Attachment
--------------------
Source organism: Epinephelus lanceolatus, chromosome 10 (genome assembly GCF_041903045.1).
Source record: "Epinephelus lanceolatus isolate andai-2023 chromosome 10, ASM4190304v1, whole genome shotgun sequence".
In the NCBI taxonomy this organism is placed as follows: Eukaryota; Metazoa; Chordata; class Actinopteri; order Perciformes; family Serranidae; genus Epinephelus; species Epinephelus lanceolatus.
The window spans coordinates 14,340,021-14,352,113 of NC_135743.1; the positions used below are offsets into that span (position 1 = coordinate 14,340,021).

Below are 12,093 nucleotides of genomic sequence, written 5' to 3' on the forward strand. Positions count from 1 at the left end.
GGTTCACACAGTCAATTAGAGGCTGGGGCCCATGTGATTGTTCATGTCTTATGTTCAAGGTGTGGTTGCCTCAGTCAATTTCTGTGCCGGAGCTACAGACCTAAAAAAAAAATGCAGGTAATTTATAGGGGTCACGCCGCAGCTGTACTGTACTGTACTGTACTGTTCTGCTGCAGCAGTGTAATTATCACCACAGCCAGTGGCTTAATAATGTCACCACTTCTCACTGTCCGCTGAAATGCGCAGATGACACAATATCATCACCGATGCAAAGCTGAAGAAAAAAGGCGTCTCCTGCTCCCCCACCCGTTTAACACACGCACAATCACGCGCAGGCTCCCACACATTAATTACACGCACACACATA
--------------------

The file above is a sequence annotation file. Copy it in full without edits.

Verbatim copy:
Source organism: Epinephelus lanceolatus, chromosome 10 (genome assembly GCF_041903045.1).
Source record: "Epinephelus lanceolatus isolate andai-2023 chromosome 10, ASM4190304v1, whole genome shotgun sequence".
In the NCBI taxonomy this organism is placed as follows: Eukaryota; Metazoa; Chordata; class Actinopteri; order Perciformes; family Serranidae; genus Epinephelus; species Epinephelus lanceolatus.
The window spans coordinates 14,340,021-14,352,113 of NC_135743.1; the positions used below are offsets into that span (position 1 = coordinate 14,340,021).

Below are 12,093 nucleotides of genomic sequence, written 5' to 3' on the forward strand. Positions count from 1 at the left end.
GGTTCACACAGTCAATTAGAGGCTGGGGCCCATGTGATTGTTCATGTCTTATGTTCAAGGTGTGGTTGCCTCAGTCAATTTCTGTGCCGGAGCTACAGACCTAAAAAAAAAATGCAGGTAATTTATAGGGGTCACGCCGCAGCTGTACTGTACTGTACTGTACTGTTCTGCTGCAGCAGTGTAATTATCACCACAGCCAGTGGCTTAATAATGTCACCACTTCTCACTGTCCGCTGAAATGCGCAGATGACACAATATCATCACCGATGCAAAGCTGAAGAAAAAAGGCGTCTCCTGCTCCCCCACCCGTTTAACACACGCACAATCACGCGCAGGCTCCCACACATTAATTACACGCACACACATA